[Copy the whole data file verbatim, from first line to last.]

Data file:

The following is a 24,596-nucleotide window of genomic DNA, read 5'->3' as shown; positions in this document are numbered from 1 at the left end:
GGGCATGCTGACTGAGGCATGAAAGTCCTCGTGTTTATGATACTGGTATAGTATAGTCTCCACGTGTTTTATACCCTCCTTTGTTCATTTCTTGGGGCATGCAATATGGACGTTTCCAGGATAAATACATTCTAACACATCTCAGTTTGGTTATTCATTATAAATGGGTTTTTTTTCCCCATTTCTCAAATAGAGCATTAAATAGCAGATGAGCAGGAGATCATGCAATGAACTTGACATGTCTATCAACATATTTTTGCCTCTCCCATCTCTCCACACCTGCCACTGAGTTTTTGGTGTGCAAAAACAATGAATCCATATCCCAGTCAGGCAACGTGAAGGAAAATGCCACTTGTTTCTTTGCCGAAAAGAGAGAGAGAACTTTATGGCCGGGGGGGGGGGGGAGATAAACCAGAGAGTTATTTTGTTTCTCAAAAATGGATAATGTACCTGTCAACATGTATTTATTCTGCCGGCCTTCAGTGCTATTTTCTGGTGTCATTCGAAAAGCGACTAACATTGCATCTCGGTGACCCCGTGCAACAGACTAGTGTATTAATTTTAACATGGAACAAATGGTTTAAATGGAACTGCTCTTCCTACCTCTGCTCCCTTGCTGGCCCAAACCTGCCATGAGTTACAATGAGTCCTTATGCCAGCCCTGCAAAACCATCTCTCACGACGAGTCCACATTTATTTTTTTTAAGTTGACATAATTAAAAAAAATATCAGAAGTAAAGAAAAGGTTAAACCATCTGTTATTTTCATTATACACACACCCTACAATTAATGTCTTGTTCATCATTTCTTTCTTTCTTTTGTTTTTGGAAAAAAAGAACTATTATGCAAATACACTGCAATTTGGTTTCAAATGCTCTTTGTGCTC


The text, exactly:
The following is a 24,596-nucleotide window of genomic DNA, read 5'->3' as shown; positions in this document are numbered from 1 at the left end:
GGGCATGCTGACTGAGGCATGAAAGTCCTCGTGTTTATGATACTGGTATAGTATAGTCTCCACGTGTTTTATACCCTCCTTTGTTCATTTCTTGGGGCATGCAATATGGACGTTTCCAGGATAAATACATTCTAACACATCTCAGTTTGGTTATTCATTATAAATGGGTTTTTTTTCCCCATTTCTCAAATAGAGCATTAAATAGCAGATGAGCAGGAGATCATGCAATGAACTTGACATGTCTATCAACATATTTTTGCCTCTCCCATCTCTCCACACCTGCCACTGAGTTTTTGGTGTGCAAAAACAATGAATCCATATCCCAGTCAGGCAACGTGAAGGAAAATGCCACTTGTTTCTTTGCCGAAAAGAGAGAGAGAACTTTATGGCCGGGGGGGGGGGGGAGATAAACCAGAGAGTTATTTTGTTTCTCAAAAATGGATAATGTACCTGTCAACATGTATTTATTCTGCCGGCCTTCAGTGCTATTTTCTGGTGTCATTCGAAAAGCGACTAACATTGCATCTCGGTGACCCCGTGCAACAGACTAGTGTATTAATTTTAACATGGAACAAATGGTTTAAATGGAACTGCTCTTCCTACCTCTGCTCCCTTGCTGGCCCAAACCTGCCATGAGTTACAATGAGTCCTTATGCCAGCCCTGCAAAACCATCTCTCACGACGAGTCCACATTTATTTTTTTTAAGTTGACATAATTAAAAAAAATATCAGAAGTAAAGAAAAGGTTAAACCATCTGTTATTTTCATTATACACACACCCTACAATTAATGTCTTGTTCATCATTTCTTTCTTTCTTTTGTTTTTGGAAAAAAAGAACTATTATGCAAATACACTGCAATTTGGTTTCAAATGCTCTTTGTGCTC